“I'm a little black boy and I don't know my place”: Phil Lynott and the Black Atlantic

Bannister, Matthew (2020) “I'm a little black boy and I don't know my place”: Phil Lynott and the Black Atlantic. Tuning into the Pandemic: A Conference on the State of Music Research in Aotearoa, Massey University, Wellington, 26-27 November 2020. (Unpublished)

Full text not available from this repository.

Abstract or Summary

This presentation uses Paul Gilroy’s The Black Atlantic to examine the music and career of Phil Lynott, of 70s Irish hard rock band Thin Lizzy. Lynott’s “mixed” ethnic and national lineage (half Caribbean black, half Irish white, born in the UK, raised in Ireland) relate directly to Gilroy’s black diaspora both in terms of parentage and popular music, the latter being central to Gilroy’s argument about the articulation of black experience of trauma and dislocation in creative and other forms. Discussion of gender in popular music, particularly the association of rock music with masculinity, intersects with discourses about ethnicity that highlight “excessive” masculinity in non-white subjects. The essay considers alternative approaches to masculinity that focus on intra-ethnic conflict, gender performativity, homosocial interaction and punk, while also employing Black Atlantic concepts of antiphony and rhythmic complexity to investigate the band’s music.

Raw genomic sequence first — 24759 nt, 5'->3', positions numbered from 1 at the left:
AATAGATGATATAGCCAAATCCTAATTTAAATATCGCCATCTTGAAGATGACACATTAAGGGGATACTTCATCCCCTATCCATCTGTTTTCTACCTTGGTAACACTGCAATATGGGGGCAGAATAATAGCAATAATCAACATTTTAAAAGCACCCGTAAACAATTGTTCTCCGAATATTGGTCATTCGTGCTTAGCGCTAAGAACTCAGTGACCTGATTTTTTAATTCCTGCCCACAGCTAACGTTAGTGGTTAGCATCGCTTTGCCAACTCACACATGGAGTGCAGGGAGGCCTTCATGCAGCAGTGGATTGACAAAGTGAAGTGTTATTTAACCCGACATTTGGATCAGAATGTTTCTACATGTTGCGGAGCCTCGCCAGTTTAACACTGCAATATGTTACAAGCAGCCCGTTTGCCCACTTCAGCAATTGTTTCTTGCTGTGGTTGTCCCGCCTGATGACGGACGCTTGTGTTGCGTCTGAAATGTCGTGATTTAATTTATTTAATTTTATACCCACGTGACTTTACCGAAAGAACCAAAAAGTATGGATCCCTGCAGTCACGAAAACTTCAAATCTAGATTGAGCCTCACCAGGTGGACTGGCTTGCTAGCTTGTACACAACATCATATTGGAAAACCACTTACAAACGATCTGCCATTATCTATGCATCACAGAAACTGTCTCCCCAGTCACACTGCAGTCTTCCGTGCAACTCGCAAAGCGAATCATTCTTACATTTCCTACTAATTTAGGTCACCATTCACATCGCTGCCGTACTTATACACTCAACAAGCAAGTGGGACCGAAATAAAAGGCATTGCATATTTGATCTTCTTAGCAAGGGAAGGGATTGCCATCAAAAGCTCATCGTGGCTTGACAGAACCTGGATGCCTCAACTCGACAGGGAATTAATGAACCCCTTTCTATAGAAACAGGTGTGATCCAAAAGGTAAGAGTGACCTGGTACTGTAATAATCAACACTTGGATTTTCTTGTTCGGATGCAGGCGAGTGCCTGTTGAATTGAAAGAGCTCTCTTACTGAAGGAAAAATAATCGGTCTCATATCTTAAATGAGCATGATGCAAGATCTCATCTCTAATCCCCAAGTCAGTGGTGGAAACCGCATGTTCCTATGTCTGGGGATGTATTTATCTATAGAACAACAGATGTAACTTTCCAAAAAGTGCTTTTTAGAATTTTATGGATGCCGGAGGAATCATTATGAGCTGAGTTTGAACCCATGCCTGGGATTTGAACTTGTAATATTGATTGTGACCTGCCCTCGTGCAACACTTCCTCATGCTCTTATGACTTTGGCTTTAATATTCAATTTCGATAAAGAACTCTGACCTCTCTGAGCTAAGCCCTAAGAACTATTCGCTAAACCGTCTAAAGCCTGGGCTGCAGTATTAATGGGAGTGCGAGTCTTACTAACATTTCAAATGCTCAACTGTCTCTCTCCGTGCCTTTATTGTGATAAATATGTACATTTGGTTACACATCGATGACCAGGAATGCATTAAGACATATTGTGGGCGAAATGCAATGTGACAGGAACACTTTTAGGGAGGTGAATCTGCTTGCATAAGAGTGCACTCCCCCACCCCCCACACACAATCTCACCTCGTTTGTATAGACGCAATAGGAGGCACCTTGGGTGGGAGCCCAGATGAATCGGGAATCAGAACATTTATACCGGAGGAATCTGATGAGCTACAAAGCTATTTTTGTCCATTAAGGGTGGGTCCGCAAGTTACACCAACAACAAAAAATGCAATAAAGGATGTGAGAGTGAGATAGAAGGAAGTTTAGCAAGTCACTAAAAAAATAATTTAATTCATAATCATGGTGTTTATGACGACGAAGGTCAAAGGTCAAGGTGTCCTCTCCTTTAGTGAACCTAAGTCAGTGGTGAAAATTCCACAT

Item Type:Paper presented at a conference, workshop, or other event which was not published in the proceedings
Keywords that describe the item:Music
Subjects:M Music and Books on Music > ML Literature of music
Divisions:Schools > School of Media Arts
ID Code:7606
Deposited By:
Deposited On:06 Dec 2020 22:51
Last Modified:06 Dec 2020 22:51

Repository Staff Only: item control page